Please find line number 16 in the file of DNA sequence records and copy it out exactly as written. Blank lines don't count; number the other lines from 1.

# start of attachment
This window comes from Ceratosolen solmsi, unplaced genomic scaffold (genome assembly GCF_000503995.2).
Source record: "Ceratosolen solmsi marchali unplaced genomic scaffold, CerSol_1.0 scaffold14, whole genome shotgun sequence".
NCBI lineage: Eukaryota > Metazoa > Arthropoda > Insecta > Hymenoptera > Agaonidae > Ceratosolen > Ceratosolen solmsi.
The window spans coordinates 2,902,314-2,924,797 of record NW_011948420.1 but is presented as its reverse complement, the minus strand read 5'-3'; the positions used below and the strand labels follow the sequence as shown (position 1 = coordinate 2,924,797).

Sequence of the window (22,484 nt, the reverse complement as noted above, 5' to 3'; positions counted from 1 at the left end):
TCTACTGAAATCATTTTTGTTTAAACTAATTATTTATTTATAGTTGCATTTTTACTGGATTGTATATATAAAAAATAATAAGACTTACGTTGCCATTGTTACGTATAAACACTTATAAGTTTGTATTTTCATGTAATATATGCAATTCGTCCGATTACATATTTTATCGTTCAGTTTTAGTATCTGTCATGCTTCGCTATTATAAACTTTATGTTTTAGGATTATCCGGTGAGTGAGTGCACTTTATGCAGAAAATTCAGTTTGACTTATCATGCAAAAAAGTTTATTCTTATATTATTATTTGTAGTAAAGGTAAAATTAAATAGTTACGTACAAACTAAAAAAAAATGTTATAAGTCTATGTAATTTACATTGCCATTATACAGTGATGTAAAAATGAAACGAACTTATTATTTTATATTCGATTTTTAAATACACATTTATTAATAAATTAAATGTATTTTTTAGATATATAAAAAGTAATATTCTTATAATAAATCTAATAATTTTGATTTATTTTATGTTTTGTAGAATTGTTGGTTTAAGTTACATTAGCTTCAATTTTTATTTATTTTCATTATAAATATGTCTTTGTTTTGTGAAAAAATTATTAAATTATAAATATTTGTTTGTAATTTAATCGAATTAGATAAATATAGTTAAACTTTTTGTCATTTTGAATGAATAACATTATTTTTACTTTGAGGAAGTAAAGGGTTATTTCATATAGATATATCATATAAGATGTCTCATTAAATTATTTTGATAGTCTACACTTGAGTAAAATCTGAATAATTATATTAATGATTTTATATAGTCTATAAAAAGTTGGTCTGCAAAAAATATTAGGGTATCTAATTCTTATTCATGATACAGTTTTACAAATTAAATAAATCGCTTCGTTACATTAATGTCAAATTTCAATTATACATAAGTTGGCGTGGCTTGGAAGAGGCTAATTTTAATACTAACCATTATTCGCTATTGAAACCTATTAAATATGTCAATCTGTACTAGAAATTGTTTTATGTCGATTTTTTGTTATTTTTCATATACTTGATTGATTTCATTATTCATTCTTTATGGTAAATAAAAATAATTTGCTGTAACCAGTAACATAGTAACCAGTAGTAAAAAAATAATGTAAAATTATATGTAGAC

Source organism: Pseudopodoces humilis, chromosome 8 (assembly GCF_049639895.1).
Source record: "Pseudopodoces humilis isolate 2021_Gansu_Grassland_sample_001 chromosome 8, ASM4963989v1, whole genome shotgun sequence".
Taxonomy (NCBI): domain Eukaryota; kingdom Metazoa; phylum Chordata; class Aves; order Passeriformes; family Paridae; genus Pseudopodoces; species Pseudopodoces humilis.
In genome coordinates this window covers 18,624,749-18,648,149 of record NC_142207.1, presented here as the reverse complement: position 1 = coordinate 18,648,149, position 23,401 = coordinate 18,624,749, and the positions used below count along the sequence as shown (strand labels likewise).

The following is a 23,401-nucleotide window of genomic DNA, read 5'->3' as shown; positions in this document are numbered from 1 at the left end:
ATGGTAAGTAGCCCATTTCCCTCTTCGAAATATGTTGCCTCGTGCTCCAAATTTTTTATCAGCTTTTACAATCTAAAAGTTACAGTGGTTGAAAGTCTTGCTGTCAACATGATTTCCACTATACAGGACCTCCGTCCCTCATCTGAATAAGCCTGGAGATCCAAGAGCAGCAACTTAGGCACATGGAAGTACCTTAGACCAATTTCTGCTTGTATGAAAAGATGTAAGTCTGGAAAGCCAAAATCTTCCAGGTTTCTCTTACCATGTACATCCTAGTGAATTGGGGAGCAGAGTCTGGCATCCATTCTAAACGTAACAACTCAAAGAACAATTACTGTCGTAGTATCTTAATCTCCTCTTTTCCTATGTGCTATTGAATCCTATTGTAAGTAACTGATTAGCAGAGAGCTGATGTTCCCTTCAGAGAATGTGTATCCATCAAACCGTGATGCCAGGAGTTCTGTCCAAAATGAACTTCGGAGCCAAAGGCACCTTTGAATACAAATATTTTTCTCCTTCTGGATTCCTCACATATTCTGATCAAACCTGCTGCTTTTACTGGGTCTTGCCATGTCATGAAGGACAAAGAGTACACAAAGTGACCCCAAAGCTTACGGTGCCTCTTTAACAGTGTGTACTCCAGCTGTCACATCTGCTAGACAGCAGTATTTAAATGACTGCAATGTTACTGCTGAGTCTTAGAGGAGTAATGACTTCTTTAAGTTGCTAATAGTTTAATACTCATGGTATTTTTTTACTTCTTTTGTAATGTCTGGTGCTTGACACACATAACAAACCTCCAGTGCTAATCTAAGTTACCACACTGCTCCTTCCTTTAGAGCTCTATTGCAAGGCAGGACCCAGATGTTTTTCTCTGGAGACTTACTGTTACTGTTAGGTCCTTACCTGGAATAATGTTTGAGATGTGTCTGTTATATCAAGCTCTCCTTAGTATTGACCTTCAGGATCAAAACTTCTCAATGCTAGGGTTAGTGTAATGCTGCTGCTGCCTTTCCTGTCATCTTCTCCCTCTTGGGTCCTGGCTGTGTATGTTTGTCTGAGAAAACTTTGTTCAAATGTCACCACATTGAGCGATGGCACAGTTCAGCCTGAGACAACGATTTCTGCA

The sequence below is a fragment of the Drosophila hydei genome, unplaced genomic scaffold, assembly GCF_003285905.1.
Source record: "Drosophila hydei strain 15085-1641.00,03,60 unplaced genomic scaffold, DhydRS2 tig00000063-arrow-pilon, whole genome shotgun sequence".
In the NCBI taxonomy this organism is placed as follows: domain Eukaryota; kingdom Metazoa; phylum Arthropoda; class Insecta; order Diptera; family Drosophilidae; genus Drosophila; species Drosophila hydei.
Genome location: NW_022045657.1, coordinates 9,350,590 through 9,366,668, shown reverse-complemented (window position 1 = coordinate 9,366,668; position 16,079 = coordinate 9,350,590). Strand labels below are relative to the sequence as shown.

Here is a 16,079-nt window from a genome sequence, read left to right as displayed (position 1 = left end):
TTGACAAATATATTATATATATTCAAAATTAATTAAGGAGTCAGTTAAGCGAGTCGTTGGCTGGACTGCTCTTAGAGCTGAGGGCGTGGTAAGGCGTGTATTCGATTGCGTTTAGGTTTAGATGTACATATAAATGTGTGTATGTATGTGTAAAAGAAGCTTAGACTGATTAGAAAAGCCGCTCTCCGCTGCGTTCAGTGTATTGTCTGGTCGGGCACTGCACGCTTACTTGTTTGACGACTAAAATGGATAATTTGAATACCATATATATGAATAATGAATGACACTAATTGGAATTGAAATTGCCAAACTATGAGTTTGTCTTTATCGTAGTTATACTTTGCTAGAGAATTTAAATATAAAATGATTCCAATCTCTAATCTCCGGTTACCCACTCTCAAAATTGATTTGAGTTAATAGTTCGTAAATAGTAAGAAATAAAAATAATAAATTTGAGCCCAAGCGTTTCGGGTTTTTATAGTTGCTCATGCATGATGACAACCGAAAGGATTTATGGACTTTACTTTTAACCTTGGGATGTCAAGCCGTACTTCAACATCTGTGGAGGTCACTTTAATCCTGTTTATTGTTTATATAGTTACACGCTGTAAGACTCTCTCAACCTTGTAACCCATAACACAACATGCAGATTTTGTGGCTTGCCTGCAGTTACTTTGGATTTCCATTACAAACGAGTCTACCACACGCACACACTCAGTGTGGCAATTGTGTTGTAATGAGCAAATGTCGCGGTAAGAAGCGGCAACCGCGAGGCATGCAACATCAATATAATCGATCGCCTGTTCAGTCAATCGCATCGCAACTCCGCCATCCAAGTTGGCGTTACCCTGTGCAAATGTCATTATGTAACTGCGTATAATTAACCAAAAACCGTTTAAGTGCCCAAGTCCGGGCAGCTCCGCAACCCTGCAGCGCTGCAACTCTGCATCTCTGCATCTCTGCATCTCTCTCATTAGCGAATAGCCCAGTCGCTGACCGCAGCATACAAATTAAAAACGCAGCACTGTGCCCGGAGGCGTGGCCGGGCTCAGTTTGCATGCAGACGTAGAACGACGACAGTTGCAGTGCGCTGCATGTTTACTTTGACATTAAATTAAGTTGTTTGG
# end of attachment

Genome location: NW_022045657.1, coordinates 9,350,590 through 9,366,668, shown reverse-complemented (window position 1 = coordinate 9,366,668; position 16,079 = coordinate 9,350,590). Strand labels below are relative to the sequence as shown.